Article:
A CONDENSED HISTORY OF THE VORTEX
In 1991, Michael Benoit was in his late twenties, working as a commercial artist in his hometown of Los Angeles. Growing increasingly tired of life in the big city, he realized it was time for a change. That year, he embarked on a two-week driving tour and visited Atlanta for the first time. To him, Atlanta seemed like a cool small town. It was young, affordable and had a thriving nightlife. He was sold. He packed up his house in LA and moved without hesitation. It wasn’t long before he was followed by his brother, Hank, and sister, Suzanne, who were also ready to bid farewell to Southern California. Three adult siblings were now living together, for the first time in over twenty years, in a small brick ranch house in Atlanta. Wanting to avoid a job search, and hoping to create a little fun in their newly adopted city, the three decided to pool their meager resources and open a bar. They found a tiny pub for rent on the corner of West Peachtree Street in Atlanta’s Midtown neighborhood. Even though this was an under-developed area at the time, and considered undesirable by many locals, the trio stubbornly forged ahead, and opened the original location of The Vortex Bar & Grill on April 20, 1992.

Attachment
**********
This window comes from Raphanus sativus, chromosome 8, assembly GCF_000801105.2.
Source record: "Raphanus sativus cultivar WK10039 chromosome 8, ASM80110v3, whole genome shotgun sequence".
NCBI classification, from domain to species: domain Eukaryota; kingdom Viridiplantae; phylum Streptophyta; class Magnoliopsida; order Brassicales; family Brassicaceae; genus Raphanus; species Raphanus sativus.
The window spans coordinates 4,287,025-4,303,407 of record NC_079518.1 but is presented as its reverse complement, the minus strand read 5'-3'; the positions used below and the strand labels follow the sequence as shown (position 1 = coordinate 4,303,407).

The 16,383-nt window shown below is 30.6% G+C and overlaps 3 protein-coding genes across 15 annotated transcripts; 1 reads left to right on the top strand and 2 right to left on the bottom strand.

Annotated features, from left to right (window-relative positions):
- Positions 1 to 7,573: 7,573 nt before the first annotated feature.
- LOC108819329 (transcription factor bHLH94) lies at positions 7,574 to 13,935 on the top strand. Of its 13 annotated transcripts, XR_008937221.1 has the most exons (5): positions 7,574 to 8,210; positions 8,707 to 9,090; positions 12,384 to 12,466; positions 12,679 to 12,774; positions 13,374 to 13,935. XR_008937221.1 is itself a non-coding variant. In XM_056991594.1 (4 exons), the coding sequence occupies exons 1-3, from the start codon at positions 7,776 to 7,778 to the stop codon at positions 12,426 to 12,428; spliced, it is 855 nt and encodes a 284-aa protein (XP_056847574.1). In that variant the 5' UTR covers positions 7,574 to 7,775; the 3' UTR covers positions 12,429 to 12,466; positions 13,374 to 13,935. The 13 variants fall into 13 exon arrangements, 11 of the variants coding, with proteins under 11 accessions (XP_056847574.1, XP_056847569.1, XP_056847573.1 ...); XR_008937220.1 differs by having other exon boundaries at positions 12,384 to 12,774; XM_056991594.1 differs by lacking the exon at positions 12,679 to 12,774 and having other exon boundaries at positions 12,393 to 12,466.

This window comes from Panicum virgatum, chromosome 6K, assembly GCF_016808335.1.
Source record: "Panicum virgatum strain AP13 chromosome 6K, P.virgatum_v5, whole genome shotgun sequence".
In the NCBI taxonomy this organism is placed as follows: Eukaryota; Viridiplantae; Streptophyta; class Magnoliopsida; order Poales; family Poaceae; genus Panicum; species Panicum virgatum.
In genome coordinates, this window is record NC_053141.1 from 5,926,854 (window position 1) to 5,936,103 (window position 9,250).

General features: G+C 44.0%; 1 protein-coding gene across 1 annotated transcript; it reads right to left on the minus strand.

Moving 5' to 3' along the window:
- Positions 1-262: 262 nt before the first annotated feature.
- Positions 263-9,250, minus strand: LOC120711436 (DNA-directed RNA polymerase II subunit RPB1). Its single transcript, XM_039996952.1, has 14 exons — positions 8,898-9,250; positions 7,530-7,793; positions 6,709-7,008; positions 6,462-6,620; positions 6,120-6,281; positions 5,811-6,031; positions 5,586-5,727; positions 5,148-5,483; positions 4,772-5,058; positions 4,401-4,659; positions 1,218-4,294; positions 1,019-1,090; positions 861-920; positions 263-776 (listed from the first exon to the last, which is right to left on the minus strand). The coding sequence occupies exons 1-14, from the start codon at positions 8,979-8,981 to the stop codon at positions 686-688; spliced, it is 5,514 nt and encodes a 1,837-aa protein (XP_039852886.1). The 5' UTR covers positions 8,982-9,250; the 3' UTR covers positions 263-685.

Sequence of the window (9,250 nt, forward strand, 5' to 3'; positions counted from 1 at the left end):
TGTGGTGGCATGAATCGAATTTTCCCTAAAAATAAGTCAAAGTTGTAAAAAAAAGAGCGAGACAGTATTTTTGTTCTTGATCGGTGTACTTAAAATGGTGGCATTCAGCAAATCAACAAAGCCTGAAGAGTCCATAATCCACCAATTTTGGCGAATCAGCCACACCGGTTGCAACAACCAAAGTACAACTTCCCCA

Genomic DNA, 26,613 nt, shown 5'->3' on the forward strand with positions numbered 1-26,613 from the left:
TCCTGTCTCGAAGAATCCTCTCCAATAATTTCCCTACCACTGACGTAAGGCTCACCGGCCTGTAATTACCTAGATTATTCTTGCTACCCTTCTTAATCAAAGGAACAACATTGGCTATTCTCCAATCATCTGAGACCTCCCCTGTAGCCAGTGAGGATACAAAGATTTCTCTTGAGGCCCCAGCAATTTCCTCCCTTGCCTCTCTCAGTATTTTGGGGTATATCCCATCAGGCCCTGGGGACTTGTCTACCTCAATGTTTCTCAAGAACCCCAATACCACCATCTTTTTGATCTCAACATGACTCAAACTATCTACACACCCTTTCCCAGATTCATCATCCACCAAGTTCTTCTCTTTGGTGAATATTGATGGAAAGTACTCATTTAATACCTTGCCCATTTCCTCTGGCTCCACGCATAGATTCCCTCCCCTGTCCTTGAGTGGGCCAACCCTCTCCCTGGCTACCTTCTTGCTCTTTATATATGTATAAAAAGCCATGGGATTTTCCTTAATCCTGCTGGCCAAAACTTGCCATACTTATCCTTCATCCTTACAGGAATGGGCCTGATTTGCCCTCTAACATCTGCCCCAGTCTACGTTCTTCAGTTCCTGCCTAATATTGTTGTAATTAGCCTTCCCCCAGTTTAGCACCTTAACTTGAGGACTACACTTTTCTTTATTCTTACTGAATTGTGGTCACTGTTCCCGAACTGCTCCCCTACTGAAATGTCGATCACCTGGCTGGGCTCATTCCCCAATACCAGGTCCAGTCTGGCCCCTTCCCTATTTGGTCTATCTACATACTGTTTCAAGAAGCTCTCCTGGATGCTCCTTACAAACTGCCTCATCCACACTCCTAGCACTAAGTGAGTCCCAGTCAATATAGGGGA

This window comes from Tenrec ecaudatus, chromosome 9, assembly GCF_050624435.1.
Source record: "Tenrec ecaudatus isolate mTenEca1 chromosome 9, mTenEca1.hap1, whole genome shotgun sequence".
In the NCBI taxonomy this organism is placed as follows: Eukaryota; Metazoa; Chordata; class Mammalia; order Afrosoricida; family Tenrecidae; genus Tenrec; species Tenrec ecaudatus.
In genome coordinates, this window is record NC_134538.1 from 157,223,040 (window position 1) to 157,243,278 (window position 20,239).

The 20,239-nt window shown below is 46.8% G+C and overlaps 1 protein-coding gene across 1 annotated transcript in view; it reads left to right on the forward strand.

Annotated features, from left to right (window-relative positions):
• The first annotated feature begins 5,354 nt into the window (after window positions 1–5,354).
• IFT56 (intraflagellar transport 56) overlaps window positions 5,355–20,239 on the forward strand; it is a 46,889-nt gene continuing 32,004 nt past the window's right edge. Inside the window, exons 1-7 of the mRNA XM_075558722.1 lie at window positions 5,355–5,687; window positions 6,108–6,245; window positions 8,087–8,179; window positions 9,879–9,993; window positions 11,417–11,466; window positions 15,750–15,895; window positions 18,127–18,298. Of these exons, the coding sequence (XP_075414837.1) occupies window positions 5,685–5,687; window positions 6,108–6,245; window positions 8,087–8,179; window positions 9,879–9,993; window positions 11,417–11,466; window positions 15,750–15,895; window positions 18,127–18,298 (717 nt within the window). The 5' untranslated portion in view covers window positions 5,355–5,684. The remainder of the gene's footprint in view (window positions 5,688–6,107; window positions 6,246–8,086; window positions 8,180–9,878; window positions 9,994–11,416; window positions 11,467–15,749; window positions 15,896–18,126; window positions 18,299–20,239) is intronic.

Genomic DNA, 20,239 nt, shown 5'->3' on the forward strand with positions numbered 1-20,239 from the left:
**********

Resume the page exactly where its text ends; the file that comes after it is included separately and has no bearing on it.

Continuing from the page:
Their idea was to create a cozy little neighborhood bar featuring craft beers, quality liquors, and a large selection of single malt scotch. A secret hideout for serious drinkers. Since they didn’t want their patrons to leave when they got hungry, they also decided to serve “a really good hamburger.” They filled their little bar with kooky, eclectic décor, then opened the doors and personally welcomed each and every new customer. They worked behind the bar and waited tables from opening until close every day. Their big personalities and offbeat sense of humor quickly became hallmarks of this hip new hang-out. Since they were doing this to have fun, the siblings also refused to put up with rude or demanding customers, declaring their bar an “Official Idiot-Free Zone.” People who aggravated them were tossed out, often physically, which garnered the siblings a certain degree of notoriety for their unconventional approach to customer service.
In October 1995, the owner of a local vegetarian restaurant was sitting at the bar, enjoying his big, juicy Vortex burger, when he asked the siblings if they would be interested in buying his property in the bohemian neighborhood of Little 5 Points. They quickly negotiated a deal, made the purchase and set about the task of transforming this long-neglected hippie restaurant into a second Vortex location. The final touch was adding a 20-foot high skull-shaped facade, which would act as the entrance to the new bar. This unique “Laughing Skull” icon has since become a beloved Atlanta landmark, photographed daily by locals and tourists alike. The Little 5 Points location of The Vortex opened its doors to the public on July 21st, just three days before the opening ceremonies of Atlanta’s 1996 Olympic Games.